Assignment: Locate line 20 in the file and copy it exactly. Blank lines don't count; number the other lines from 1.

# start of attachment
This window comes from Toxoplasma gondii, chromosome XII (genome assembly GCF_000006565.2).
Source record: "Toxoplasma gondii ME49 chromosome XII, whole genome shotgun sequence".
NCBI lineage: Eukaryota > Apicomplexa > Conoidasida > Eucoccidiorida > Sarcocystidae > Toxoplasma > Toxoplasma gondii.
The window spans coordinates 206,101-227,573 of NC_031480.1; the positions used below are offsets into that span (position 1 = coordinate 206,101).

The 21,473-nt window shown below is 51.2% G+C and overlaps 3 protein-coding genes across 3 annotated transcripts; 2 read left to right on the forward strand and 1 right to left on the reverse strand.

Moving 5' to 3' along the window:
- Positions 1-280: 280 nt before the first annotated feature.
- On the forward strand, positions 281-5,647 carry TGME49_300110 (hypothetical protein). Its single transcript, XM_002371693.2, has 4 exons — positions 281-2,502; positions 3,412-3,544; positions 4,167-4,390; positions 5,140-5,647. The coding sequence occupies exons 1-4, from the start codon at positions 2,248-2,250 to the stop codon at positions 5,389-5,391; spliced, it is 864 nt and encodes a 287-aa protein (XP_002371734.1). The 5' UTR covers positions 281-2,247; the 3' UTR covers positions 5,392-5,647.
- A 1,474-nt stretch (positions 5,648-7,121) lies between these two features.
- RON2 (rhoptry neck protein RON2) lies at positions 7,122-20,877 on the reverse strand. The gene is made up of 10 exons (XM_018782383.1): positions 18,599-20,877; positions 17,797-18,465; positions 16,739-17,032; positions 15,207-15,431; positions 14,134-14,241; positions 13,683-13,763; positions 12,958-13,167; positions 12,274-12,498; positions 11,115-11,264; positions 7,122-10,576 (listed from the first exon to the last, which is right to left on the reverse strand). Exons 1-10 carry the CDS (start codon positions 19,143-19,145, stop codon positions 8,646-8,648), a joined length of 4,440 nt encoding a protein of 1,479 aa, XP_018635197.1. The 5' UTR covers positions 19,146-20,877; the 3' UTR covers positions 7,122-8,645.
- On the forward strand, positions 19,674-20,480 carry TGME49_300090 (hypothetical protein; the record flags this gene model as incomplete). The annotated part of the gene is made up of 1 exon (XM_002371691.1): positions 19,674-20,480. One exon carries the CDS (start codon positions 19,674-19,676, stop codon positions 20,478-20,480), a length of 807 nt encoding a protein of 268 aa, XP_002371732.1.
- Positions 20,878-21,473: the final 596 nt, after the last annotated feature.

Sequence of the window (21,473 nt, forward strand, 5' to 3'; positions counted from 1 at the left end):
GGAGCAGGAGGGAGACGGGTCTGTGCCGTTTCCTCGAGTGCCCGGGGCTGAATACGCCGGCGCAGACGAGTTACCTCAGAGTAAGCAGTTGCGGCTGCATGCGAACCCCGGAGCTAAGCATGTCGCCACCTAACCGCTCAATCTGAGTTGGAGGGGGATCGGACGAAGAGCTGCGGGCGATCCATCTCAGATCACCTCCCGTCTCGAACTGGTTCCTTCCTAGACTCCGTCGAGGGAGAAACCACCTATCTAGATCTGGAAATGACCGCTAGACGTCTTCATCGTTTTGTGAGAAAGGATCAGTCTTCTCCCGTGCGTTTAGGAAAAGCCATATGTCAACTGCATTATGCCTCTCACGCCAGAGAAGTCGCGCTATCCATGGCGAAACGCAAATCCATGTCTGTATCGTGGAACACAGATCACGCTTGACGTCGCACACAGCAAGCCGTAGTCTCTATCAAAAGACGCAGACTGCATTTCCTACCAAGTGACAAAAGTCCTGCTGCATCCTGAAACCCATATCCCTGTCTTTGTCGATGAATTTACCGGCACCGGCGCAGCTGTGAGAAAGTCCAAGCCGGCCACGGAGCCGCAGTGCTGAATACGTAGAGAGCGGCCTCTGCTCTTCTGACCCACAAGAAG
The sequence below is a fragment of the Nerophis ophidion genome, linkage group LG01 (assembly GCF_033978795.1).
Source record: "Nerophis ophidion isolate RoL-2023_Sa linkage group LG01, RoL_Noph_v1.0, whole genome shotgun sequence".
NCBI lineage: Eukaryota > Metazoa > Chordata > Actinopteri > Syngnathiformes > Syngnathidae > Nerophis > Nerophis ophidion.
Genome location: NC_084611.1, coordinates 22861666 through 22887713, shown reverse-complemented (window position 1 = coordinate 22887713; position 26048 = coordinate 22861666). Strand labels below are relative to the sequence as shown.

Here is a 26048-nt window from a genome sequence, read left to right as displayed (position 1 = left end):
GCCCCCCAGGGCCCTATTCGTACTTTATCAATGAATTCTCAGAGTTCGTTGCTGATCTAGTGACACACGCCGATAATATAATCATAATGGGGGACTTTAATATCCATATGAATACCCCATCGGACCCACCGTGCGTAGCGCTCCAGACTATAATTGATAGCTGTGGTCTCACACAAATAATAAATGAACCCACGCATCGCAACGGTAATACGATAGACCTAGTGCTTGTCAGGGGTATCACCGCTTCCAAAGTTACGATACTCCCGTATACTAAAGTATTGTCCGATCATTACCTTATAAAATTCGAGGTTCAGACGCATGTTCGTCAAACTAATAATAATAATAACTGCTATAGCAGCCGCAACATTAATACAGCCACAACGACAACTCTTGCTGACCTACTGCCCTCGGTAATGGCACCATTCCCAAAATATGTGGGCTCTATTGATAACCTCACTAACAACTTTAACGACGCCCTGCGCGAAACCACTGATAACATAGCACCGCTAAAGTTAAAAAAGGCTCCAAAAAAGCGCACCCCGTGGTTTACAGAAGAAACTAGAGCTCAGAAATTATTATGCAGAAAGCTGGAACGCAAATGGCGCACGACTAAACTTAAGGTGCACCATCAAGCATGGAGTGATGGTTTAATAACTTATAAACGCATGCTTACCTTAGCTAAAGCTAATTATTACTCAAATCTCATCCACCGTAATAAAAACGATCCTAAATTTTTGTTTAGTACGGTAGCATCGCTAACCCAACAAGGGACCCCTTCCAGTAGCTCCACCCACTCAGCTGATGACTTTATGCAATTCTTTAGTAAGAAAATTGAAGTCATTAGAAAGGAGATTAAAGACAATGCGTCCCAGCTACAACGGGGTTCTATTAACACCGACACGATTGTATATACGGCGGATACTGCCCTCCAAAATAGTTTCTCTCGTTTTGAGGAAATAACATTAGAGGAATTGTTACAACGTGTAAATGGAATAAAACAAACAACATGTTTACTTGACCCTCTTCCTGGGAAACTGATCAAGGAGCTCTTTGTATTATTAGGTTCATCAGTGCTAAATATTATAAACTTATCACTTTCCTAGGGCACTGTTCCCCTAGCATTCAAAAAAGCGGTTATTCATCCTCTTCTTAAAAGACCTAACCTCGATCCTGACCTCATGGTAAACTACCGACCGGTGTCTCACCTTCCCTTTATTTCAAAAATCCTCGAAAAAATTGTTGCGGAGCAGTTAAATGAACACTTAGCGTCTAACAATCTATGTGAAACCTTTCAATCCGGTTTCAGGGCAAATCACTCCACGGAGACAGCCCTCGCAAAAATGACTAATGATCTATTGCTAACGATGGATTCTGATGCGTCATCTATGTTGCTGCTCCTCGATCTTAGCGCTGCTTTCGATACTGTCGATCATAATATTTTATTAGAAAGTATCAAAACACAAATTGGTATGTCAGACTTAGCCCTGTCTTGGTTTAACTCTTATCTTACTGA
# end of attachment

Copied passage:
GCCCCCCAGGGCCCTATTCGTACTTTATCAATGAATTCTCAGAGTTCGTTGCTGATCTAGTGACACACGCCGATAATATAATCATAATGGGGGACTTTAATATCCATATGAATACCCCATCGGACCCACCGTGCGTAGCGCTCCAGACTATAATTGATAGCTGTGGTCTCACACAAATAATAAATGAACCCACGCATCGCAACGGTAATACGATAGACCTAGTGCTTGTCAGGGGTATCACCGCTTCCAAAGTTACGATACTCCCGTATACTAAAGTATTGTCCGATCATTACCTTATAAAATTCGAGGTTCAGACGCATGTTCGTCAAACTAATAATAATAATAACTGCTATAGCAGCCGCAACATTAATACAGCCACAACGACAACTCTTGCTGACCTACTGCCCTCGGTAATGGCACCATTCCCAAAATATGTGGGCTCTATTGATAACCTCACTAACAACTTTAACGACGCCCTGCGCGAAACCACTGATAACATAGCACCGCTAAAGTTAAAAAAGGCTCCAAAAAAGCGCACCCCGTGGTTTACAGAAGAAACTAGAGCTCAGAAATTATTATGCAGAAAGCTGGAACGCAAATGGCGCACGACTAAACTTAAGGTGCACCATCAAGCATGGAGTGATGGTTTAATAACTTATAAACGCATGCTTACCTTAGCTAAAGCTAATTATTACTCAAATCTCATCCACCGTAATAAAAACGATCCTAAATTTTTGTTTAGTACGGTAGCATCGCTAACCCAACAAGGGACCCCTTCCAGTAGCTCCACCCACTCAGCTGATGACTTTATGCAATTCTTTAGTAAGAAAATTGAAGTCATTAGAAAGGAGATTAAAGACAATGCGTCCCAGCTACAACGGGGTTCTATTAACACCGACACGATTGTATATACGGCGGATACTGCCCTCCAAAATAGTTTCTCTCGTTTTGAGGAAATAACATTAGAGGAATTGTTACAACGTGTAAATGGAATAAAACAAACAACATGTTTACTTGACCCTCTTCCTGGGAAACTGATCAAGGAGCTCTTTGTATTATTAGGTTCATCAGTGCTAAATATTATAAACTTATCACTTTCCTAGGGCACTGTTCCCCTAGCATTCAAAAAAGCGGTTATTCATCCTCTTCTTAAAAGACCTAACCTCGATCCTGACCTCATGGTAAACTACCGACCGGTGTCTCACCTTCCCTTTATTTCAAAAATCCTCGAAAAAATTGTTGCGGAGCAGTTAAATGAACACTTAGCGTCTAACAATCTATGTGAAACCTTTCAATCCGGTTTCAGGGCAAATCACTCCACGGAGACAGCCCTCGCAAAAATGACTAATGATCTATTGCTAACGATGGATTCTGATGCGTCATCTATGTTGCTGCTCCTCGATCTTAGCGCTGCTTTCGATACTGTCGATCATAATATTTTATTAGAAAGTATCAAAACACAAATTGGTATGTCAGACTTAGCCCTGTCTTGGTTTAACTCTTATCTTACTGA